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Priya Ranjan Singh
Priya Ranjan Singh

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ISP slow dns servers at AirTel

I've been using Internet for long and it feels slow long before ping reports packet drops or streaming shows loader. It feels sluggish, but when ISP tech support is puzzled too, it leaves me to look deeper.

After struggling with the slow ISP AirTel, I wondered what really is slow from technical aspect and I wanted to see if the dns server was upto the mark. I'm looking at the router config and it shows (2401:4900:50:9::280) - we'd stick to the IPv4 version for a while. Checking for one lookups seemed non conclusive so I wanted to test it for a bigger list this time. I'm on a macOS so flushing dns would be a step too. So I could think of the test to be as go to a list of 500 domains, look up every domain name, and measure the complete time taken to do so. And then repeat it with cloudflare dns

The list should be the first thing. Somewhere on Internet, Moz has a great list of 500 domains, also downloadable as csv. After cleaning up the list looks like:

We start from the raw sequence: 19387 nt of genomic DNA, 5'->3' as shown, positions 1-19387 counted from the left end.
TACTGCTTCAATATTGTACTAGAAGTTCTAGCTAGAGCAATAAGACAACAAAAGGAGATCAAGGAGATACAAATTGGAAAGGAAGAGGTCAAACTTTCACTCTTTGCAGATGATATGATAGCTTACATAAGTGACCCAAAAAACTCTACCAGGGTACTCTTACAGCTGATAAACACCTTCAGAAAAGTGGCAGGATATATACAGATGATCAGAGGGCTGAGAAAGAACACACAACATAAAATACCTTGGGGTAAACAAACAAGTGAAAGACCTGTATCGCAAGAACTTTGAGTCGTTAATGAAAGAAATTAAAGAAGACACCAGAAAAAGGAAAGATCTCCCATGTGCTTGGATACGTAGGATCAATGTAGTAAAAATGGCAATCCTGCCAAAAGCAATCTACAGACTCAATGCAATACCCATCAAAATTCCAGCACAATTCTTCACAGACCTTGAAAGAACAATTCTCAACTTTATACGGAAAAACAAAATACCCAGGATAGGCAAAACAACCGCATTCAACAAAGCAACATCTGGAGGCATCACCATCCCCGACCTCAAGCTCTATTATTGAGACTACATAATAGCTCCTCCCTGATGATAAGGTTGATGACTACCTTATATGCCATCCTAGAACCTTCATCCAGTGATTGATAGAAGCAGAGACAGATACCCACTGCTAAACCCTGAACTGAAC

Enter fullscreen mode Exit fullscreen mode

I made a copy at github gist for reference.

Next is to feed this list to dig - a dns lookup utility on unix machines.

dig -f hostnames.txt +noall +stats
-f to feed the long list of 500 domain names
+noall to suppress default list of outputs
+stats to show stats that includes resolution time

To sum up all time taken by the command, a time command is handy.

dig -f hostnames.txt +noall +stats
0.07s user 0.13s system 0% cpu 3:40.70 total
So 3 mins 40s. Okay.

How would do:
dig @ -f hostnames.txt +noall +stats
0.06s user 0.10s system 0% cpu 31.568 total

That is 7x faster, or Airtel's is 7x slower.

The real problem is if I change dns on the router to forget about the problem, AirTel makes it a point to disconnect service and it is all unusable - don't understand this part very well but it is probably to discourage using public dns.

Anyway, for now it confirms this dns is 7x slow.

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